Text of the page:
Activists, feminists, civil rights supporters, and average citizens have been fighting for equal rights for both men and woman. Claiming that one day the two genders will equalize in society, these women’s rights campaigners continue to fight. Neuromancer, set in the future, has exceeded the goals of modern day supporters by evening out the powers of men and woman so much that there is no longer much of a variance between the two.
Linda Lee, Case’s former love interest, is introduced to the reader when she greets Case with, “Hey. Case, good buddy…I been lookin’ for you, man” (Gibson 9). At first glance, the quote seems to have been uttered by a male acquaintance of Case’s, rather than a female he is attracted to. Gibson creates the same masculine language with Molly later in the novel.
Apart from the verbal similarities between the sexes, the women are at the same toughness level as the male characters, sometimes ranking higher. In the vicious world of hacking, cowboys, and cyberspace, death and cruel punishments are common, and each person, male or female, must be willing to risk dealing with the consequences as a qualification of their profession. Molly is especially aggressive and intimidating and even threatens Riviera by saying, “No games. You play that subliminal shit around me, I’ll hurt you real bad” (Gibson 102). Unlike most women in today’s society, Molly is strong enough to say she can damage Riviera, and I do not doubt her ability to follow through with her threat.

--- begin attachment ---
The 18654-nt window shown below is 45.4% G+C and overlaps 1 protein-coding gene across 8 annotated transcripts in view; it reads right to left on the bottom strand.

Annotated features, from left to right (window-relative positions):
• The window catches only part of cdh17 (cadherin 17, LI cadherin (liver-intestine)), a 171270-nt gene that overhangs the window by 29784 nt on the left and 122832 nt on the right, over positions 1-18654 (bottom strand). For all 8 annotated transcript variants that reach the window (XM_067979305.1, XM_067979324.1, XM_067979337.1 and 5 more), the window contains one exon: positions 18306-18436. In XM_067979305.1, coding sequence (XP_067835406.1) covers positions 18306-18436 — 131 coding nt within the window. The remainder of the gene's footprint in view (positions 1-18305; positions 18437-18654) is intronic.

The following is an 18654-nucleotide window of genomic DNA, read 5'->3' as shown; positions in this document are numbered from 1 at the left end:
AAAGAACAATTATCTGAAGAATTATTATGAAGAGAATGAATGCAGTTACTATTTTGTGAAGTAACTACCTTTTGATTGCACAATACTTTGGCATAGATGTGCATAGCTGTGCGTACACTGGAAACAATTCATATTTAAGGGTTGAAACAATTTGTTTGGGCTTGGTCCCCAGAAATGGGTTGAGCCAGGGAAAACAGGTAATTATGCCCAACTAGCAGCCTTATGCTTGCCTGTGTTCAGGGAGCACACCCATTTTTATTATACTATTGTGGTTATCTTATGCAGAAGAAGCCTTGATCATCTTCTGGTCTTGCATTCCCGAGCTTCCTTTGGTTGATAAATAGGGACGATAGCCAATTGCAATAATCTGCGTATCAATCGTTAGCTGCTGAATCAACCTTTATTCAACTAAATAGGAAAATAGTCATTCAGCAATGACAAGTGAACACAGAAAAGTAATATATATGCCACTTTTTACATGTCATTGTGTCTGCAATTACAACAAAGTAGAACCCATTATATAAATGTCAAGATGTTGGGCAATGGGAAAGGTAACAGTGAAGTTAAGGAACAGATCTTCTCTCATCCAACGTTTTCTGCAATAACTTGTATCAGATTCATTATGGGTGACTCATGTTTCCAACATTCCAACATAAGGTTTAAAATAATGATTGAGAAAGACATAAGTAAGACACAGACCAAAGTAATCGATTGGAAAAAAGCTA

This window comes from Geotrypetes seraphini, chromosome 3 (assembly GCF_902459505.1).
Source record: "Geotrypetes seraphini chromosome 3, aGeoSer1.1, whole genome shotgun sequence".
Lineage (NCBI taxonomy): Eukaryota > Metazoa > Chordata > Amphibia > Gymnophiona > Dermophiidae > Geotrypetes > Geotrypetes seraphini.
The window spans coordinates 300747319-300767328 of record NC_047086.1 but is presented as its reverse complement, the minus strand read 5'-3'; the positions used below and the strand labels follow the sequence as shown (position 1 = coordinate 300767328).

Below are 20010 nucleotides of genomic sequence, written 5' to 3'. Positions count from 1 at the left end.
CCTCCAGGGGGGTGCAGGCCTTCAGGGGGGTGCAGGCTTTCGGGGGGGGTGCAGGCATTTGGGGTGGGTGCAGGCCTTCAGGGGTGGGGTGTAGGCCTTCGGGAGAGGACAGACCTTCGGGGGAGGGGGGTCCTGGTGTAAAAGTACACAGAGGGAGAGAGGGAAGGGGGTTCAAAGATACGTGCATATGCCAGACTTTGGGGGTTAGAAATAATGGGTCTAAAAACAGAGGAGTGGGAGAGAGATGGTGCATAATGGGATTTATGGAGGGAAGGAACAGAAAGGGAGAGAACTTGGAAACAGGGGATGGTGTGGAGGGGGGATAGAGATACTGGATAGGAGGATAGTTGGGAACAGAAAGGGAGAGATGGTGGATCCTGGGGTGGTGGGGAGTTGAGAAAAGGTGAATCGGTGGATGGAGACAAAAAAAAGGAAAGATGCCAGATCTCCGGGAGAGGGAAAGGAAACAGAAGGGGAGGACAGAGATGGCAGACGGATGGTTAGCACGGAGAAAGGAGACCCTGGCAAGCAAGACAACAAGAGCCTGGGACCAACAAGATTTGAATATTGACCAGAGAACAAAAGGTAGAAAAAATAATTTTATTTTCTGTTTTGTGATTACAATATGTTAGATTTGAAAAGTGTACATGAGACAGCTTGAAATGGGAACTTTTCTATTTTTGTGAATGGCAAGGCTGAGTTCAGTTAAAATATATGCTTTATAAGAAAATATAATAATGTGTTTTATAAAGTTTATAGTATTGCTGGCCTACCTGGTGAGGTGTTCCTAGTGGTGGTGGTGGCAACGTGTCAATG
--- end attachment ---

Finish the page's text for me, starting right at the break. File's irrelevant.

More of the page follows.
Although there certainly are women who act very similar to the toughest of men in our time, most women simply want to be socially, politically, and economically equivalent to men while possessing the typical female characteristics. Gibson exaggerates this social equalization through his female characters and how they interact with men and the harsh world in which they exist. Gibson explores the theory that maybe women and men could one day have little more than physical differences separating them the more gender equality is pushed.